It was fifth time lucky for Diana Nyad, pictured. The 64-year-old achieved a life-long ambition this week when she became the first person to swim the 110 miles from Cuba to Florida without the aid of a shark cage.
The challenges of her 53-hour marathon included dehydration, sunburn and bruising from the silicone face mask she wore as protection against the dastardly jellyfish which put paid to two previous attempts.
Nyad’s achievement has been variously described as “historic”, “marvellous” and “inspiring”. Those who watched her swim on TV from the comfort of their sofas might also add “baffling” to that list, and none of these adjectives quite explains what we find so impressive about such feats of derring-do.
If you’re out to prove something to yourself about something or other, there have never been so many ways to do it. The standard marathon has been superseded by “extreme” marathons involving high altitudes and temperatures exceeding 35C. Or there are charity bungee jumps, like the one in which a Staffordshire pub landlord broke his ankle last week. Meanwhile, mountain rescue teams all over the UK are reporting an increase in call-outs, as more ordinary folk remember to leave their comfort zone, but forget to bring a map.
We do Nyad a disservice, however, if we confuse her achievement with this increasingly humdrum willingness to risk life and limb. The international media may have only started paying attention in the past 53 hours, but it’s in the three decades previous that Nyad exhibited her defining quality – a dedication that’s the very opposite of reckless.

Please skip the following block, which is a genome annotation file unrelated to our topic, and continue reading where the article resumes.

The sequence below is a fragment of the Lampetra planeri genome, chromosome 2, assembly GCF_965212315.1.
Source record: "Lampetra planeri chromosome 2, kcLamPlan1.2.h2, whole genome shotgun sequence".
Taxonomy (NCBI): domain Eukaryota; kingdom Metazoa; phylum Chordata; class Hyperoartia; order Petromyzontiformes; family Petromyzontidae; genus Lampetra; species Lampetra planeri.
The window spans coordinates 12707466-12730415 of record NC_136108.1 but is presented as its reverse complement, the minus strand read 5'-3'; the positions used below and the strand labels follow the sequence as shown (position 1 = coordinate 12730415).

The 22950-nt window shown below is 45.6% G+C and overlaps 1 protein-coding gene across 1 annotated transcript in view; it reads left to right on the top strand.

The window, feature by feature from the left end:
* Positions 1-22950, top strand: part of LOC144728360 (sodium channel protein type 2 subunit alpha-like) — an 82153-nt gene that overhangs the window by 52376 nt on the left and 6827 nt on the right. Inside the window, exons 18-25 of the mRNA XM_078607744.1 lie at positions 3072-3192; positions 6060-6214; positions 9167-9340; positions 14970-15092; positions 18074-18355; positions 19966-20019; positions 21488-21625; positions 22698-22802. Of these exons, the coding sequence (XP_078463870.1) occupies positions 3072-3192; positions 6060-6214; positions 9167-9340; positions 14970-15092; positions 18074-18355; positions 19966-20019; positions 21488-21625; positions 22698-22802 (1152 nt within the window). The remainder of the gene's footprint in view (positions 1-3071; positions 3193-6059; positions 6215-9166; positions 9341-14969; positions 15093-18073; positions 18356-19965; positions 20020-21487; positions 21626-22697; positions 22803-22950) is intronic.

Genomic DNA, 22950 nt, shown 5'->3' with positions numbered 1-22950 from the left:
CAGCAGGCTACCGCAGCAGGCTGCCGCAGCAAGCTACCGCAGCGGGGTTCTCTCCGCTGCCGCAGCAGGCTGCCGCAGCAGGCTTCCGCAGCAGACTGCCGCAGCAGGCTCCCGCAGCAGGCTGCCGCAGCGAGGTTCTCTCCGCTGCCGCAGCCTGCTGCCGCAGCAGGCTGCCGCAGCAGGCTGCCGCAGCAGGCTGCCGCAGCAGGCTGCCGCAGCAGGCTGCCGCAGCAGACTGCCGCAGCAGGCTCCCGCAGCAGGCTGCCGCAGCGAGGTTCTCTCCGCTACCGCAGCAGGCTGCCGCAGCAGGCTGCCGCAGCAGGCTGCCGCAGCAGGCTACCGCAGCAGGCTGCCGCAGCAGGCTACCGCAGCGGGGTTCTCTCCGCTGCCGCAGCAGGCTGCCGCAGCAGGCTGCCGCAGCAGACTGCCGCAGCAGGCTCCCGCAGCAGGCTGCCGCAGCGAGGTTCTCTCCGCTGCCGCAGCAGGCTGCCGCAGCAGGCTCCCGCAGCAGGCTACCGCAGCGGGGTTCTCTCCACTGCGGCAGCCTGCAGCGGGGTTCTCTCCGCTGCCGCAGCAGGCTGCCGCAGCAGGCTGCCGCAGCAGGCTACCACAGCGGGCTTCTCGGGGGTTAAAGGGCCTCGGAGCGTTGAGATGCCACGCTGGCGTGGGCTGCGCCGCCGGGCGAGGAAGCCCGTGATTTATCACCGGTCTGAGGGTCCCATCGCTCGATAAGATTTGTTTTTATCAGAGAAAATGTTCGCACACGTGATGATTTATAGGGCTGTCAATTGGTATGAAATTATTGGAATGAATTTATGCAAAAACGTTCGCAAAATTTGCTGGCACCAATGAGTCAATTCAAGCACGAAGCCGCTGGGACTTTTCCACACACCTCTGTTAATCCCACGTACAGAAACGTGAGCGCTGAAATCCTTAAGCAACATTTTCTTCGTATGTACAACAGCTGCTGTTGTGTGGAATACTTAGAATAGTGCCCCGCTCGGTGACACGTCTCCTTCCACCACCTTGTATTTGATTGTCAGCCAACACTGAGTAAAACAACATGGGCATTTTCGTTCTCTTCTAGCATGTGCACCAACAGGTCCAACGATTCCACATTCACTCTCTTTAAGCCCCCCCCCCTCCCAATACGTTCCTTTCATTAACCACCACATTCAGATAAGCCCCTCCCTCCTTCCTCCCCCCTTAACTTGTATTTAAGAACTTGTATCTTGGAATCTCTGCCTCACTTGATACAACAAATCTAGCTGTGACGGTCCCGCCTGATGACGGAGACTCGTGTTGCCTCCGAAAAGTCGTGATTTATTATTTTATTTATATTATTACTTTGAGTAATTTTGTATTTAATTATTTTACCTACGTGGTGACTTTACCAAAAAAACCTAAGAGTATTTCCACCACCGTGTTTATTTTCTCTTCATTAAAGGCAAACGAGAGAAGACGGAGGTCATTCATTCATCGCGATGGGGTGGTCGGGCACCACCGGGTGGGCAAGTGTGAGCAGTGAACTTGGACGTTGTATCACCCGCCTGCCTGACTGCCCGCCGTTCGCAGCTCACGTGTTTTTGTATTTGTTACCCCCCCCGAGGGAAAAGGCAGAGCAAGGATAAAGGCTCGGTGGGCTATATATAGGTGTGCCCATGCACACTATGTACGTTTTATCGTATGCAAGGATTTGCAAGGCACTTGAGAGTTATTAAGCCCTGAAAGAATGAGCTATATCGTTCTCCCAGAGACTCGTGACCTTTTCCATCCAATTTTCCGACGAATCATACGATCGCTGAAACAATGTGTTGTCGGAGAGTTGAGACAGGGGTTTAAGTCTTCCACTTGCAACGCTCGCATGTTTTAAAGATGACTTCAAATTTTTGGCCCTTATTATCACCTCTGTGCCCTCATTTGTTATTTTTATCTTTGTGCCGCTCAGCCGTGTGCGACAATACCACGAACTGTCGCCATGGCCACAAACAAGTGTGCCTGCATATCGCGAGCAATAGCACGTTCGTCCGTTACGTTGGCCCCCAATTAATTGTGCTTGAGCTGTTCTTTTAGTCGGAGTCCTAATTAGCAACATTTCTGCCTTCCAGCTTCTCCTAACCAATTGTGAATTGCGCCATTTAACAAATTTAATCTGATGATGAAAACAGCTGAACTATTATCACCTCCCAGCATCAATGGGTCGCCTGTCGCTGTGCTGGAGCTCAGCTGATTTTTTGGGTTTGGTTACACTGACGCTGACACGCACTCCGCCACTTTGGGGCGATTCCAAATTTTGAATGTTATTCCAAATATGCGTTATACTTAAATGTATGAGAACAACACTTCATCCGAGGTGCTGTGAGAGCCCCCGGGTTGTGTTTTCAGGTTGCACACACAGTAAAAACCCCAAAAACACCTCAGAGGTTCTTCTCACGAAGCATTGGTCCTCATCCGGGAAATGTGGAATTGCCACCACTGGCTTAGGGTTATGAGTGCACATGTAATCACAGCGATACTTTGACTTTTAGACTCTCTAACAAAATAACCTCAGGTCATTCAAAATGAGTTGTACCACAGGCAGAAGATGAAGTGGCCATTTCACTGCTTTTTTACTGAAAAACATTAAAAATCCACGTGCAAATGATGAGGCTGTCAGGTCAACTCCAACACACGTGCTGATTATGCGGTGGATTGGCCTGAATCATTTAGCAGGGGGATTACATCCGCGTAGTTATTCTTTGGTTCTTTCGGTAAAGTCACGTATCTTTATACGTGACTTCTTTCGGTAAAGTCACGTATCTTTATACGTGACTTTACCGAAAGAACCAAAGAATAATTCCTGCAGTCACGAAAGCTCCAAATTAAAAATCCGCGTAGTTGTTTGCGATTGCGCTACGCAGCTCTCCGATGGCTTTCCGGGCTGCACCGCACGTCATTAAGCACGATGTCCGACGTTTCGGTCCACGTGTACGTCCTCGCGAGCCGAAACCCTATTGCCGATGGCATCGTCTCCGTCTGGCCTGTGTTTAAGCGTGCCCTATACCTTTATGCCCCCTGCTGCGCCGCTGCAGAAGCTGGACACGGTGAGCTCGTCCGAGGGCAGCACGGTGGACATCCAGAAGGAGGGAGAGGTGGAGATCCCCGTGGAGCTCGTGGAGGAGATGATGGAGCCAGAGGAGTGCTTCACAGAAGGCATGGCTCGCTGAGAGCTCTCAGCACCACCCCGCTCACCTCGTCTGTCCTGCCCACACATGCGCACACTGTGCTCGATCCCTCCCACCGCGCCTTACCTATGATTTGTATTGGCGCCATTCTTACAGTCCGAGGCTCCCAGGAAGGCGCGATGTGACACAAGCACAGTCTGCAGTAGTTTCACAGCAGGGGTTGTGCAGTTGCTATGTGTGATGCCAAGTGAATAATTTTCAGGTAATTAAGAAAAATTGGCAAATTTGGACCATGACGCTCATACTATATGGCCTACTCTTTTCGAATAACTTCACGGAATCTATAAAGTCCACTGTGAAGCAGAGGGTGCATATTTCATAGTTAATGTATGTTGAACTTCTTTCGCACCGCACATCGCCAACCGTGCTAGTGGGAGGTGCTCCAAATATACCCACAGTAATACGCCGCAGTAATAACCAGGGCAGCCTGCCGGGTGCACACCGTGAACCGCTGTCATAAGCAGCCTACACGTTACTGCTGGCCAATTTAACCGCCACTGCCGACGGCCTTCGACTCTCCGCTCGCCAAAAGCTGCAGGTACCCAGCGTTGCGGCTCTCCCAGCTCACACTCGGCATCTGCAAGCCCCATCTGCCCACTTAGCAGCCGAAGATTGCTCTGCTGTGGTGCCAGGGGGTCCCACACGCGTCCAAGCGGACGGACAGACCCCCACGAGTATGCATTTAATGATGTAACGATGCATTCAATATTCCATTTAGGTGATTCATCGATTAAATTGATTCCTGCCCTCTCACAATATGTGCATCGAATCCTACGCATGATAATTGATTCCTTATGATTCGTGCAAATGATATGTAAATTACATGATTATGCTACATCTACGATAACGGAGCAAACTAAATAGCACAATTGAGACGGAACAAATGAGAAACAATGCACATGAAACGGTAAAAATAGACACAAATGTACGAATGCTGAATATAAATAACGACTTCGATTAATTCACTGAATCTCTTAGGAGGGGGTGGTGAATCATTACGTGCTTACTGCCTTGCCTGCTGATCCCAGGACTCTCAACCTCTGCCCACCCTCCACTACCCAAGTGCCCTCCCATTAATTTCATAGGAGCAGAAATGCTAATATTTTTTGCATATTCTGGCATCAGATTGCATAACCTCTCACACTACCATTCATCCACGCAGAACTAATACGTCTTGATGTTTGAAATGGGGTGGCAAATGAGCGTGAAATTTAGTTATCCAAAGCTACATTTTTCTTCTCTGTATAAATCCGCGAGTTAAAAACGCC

She made her first attempt at the swim in 1978 aged 28 and has been trying again, failing again and failing better ever since. Nyad has been keen to point out that while ‘The Old Woman and The Sea' might seem like the ultimate story of individual struggle, it’s always involved other people too. There are the over-60s she set out to inspire by proving “it’s never too late to start your dreams” and the team of 35 she collected along the way, individuals who have been as committed to achieving her goal as she was.
The fact that this goal was “pointless” is sort of the point. Swimming from Cuba to Florida is not the kind of achievement most people include in their Things To Do Before You Turn 64 bucket list. It won’t help pay off the mortgage or get a promotion at work or even improve family life and that’s what makes it so inspiring. Diana Nyad’s single-minded dedication reminds us of how many other exciting things beyond the narrow definitions of success might be done in a lifetime. You just wake up one morning and decide you’re going to do it. And then, some 30 years later, eventually you do.